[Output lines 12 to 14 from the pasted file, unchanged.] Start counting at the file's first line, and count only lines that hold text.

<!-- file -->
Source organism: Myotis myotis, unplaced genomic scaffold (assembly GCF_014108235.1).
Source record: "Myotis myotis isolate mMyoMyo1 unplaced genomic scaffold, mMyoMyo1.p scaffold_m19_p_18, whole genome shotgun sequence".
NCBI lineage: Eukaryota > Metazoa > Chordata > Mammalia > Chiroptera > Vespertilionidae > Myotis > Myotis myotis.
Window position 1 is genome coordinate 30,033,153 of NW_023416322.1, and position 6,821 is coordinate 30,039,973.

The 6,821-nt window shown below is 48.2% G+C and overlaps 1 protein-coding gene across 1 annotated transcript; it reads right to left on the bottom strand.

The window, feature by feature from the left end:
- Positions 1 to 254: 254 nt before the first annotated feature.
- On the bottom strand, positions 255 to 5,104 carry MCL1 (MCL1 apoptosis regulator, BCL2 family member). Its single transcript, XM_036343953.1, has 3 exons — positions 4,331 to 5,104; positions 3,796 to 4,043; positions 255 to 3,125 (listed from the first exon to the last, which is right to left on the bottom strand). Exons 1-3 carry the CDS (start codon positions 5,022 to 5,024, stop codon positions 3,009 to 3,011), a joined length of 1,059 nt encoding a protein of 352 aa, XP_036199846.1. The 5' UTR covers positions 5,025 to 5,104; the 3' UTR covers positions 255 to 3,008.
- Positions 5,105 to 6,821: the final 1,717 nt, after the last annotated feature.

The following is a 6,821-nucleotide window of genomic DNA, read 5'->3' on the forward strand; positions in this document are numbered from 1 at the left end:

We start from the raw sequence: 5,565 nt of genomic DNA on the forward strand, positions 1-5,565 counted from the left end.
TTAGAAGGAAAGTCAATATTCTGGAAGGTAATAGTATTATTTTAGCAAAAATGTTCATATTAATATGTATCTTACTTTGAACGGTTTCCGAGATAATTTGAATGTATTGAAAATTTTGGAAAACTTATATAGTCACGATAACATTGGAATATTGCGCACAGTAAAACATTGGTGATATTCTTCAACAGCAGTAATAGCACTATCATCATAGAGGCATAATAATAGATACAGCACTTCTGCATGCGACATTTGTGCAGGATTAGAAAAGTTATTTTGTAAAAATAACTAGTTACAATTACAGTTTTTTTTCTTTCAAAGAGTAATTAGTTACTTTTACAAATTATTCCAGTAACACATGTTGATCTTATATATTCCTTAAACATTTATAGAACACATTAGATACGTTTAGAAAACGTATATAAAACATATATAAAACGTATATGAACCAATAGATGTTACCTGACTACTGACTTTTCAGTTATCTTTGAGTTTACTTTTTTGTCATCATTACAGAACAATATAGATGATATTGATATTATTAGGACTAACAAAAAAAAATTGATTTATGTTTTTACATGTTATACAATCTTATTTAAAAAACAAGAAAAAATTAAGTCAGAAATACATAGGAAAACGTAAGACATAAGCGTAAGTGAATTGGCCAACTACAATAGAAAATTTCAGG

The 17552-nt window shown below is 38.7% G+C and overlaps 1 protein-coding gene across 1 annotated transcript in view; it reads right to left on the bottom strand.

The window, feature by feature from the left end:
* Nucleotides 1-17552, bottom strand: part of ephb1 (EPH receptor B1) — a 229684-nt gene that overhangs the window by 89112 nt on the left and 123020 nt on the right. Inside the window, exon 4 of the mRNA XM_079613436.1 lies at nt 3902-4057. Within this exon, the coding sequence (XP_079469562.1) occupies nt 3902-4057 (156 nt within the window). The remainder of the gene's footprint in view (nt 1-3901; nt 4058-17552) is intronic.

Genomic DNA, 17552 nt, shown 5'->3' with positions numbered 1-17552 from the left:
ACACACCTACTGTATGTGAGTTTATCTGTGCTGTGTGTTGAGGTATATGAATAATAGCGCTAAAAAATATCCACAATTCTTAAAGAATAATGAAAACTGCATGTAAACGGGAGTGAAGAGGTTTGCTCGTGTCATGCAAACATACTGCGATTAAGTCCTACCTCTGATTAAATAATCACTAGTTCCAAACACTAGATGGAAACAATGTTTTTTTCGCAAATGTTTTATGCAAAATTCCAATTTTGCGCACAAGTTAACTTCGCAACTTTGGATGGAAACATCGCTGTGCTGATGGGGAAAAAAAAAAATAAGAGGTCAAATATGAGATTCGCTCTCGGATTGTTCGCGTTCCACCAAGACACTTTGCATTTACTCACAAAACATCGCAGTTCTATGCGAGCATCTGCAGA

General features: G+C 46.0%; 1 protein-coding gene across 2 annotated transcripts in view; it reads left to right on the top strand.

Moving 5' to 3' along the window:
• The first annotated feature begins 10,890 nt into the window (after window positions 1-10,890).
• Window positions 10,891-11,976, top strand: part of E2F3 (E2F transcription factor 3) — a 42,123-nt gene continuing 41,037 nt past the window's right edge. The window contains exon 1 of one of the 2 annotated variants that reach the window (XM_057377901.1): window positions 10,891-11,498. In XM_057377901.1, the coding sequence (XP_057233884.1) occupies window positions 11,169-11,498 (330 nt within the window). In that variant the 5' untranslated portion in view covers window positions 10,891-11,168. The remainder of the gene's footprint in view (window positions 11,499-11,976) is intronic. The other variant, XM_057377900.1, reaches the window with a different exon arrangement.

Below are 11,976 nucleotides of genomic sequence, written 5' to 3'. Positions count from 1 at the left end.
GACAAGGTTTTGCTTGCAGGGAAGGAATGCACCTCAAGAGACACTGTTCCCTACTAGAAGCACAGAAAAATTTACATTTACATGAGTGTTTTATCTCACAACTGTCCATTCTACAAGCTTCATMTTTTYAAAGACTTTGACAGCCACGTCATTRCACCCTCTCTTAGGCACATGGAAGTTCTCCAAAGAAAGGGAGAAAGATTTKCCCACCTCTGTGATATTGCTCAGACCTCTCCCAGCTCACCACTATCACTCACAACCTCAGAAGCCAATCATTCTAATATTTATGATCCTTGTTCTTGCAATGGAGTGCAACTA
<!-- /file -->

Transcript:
TTAGAAGGAAAGTCAATATTCTGGAAGGTAATAGTATTATTTTAGCAAAAATGTTCATATTAATATGTATCTTACTTTGAACGGTTTCCGAGATAATTTGAATGTATTGAAAATTTTGGAAAACTTATATAGTCACGATAACATTGGAATATTGCGCACAGTAAAACATTGGTGATATTCTTCAACAGCAGTAATAGCACTATCATCATAGAGGCATAATAATAGATACAGCACTTCTGCATGCGACATTTGTGCAGGATTAGAAAAGTTATTTTGTAAAAATAACTAGTTACAATTACAGTTTTTTTTCTTTCAAAGAGTAATTAGTTACTTTTACAAATTATTCCAGTAACACATGTTGATCTTATATATTCCTTAAACATTTATAGAACACATTAGATACGTTTAGAAAACGTATATAAAACATATATAAAACGTATATGAACCAATAGATGTTACCTGACTACTGACTTTTCAGTTATCTTTGAGTTTACTTTTTTGTCATCATTACAGAACAATATAGATGATATTGATATTATTAGGACTAACAAAAAAAAATTGATTTATGTTTTTACATGTTATACAATCTTATTTAAAAAACAAGAAAAAATTAAGTCAGAAATACATAGGAAAACGTAAGACATAAGCGTAAGTGAATTGGCCAACTACAATAGAAAATTTCAGG

The 17552-nt window shown below is 38.7% G+C and overlaps 1 protein-coding gene across 1 annotated transcript in view; it reads right to left on the bottom strand.

The window, feature by feature from the left end: